Certain times during the year, particularly during the spring, some of your hens may go broody. Some breeds of chickens (and certain strains) are more prone toward broodiness than others.
What is broodiness?
It’s when a hen decides to sit on eggs to hatch them. Her body goes through certain hormonal changes, and her behavior starts to change. She will want to sit in the nest box on eggs all the time. Almost every time you go out to the coop, you’ll find her there.
How do you know for certain that a hen is broody?
She will act very bothered if you disturb her while she’s sitting in the nest boxes. She will fluff out her feathers, making herself appear much larger than usual. When you extend your hand toward her, she will be very perturbed and say, “Brrrrrrrrrrrr” in a tone that declares “Leave me alone!”. She may peck your hand, further warning you not to disturb her.
If you remove her from the nest box and set her down, she will walk around all in a huff, her feathers puffed out, continuing to make the same disturbed sound. Soon you’ll find her back in the nest box. A reliable broody hen is very determined to set, that is, to sit on and incubate eggs.
You don’t have to do anything. If a broody hen can find an isolated spot where she can sit for 21 days on eggs undisturbed, she’ll hatch them. If you give her a chance, you may even find that a determined broody hen will disappear into the woods or shrubbery for a few weeks, then when you’ve about given up finding her, she will reappear with chicks.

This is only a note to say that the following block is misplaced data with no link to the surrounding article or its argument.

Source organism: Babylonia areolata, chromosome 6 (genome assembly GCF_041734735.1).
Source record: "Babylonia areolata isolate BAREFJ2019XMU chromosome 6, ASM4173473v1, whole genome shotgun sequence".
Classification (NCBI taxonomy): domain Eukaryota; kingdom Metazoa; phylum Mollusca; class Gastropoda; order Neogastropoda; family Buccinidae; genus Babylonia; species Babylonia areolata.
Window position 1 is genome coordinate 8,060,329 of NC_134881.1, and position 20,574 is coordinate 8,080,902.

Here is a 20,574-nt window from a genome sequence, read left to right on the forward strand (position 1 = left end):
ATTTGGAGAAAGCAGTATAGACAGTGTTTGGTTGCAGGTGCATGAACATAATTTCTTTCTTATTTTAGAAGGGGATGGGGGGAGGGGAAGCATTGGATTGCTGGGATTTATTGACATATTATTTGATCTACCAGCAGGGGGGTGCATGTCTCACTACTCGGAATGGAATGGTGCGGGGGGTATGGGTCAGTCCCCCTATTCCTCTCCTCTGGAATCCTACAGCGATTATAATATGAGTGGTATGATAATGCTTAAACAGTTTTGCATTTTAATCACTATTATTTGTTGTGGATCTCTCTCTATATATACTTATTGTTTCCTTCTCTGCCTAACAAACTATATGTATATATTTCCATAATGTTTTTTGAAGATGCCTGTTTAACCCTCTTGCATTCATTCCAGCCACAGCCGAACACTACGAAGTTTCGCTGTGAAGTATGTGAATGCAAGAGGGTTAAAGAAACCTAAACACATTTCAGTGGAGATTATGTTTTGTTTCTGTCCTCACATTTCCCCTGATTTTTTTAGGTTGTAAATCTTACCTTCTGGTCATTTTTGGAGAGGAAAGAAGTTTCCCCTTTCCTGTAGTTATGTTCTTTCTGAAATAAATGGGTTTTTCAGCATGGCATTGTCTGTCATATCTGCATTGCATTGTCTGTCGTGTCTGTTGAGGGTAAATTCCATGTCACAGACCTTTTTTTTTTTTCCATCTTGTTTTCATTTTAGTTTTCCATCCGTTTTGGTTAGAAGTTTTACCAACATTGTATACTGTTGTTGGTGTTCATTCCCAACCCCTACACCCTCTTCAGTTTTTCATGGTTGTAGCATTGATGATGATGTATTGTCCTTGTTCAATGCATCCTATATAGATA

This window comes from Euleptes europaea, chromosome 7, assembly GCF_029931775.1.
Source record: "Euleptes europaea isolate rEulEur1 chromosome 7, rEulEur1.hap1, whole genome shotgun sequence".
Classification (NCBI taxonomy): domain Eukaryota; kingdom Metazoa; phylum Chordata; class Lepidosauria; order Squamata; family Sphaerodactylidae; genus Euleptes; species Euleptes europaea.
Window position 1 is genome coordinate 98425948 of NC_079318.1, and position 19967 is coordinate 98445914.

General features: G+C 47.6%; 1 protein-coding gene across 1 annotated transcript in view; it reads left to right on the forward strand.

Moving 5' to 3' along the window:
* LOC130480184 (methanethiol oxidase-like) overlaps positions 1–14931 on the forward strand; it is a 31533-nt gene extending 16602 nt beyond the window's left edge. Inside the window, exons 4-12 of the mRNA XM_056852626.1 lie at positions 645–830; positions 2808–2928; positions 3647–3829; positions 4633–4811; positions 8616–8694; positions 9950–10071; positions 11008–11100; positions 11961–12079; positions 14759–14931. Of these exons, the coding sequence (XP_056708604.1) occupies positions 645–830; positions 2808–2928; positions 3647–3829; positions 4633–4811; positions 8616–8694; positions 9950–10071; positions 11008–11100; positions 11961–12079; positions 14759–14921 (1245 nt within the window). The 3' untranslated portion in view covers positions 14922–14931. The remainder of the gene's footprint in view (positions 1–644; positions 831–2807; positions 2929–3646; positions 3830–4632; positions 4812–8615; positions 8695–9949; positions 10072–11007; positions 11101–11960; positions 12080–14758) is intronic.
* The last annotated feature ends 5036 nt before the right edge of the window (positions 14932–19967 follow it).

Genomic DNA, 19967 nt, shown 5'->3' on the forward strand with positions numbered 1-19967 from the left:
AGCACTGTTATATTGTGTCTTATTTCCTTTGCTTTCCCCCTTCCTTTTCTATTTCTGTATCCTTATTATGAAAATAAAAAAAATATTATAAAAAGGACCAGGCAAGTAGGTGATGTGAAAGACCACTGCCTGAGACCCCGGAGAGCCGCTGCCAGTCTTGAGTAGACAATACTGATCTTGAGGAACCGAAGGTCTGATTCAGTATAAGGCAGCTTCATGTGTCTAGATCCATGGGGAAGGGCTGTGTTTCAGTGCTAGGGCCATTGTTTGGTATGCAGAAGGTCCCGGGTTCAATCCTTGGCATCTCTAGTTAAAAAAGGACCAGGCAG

But this simple approach isn’t necessarily the best or most useful. When hatching with a hen, I like to be more intentional. There’s a better chance of success and of having a useful hatch.
An Intentional Approach to Natural Incubation
When a hen first seems to be broody, I’ll remove eggs from her every day for a few days.
For several reasons. First, sometimes broody hens just aren’t very serious about hatching. They’ll act broody for a while, but they’re not very committed to seeing it through. If I can deter her, by removing her eggs a few times, or taking her off the nest box, then she wasn’t determined enough.
Second, usually, I don’t know the parentage of the eggs she’s on. Or if I do, they may not be eggs that I want her to hatch. Often I will have a separate pen with a good breeding pair or trio in it that I’d prefer to hatch eggs from. So once I know she’s serious about setting, I’ll move her to her own pen (we built a small coop especially for this purpose). Then I’ll place eggs under her that I’ve gathered from breeding pairs.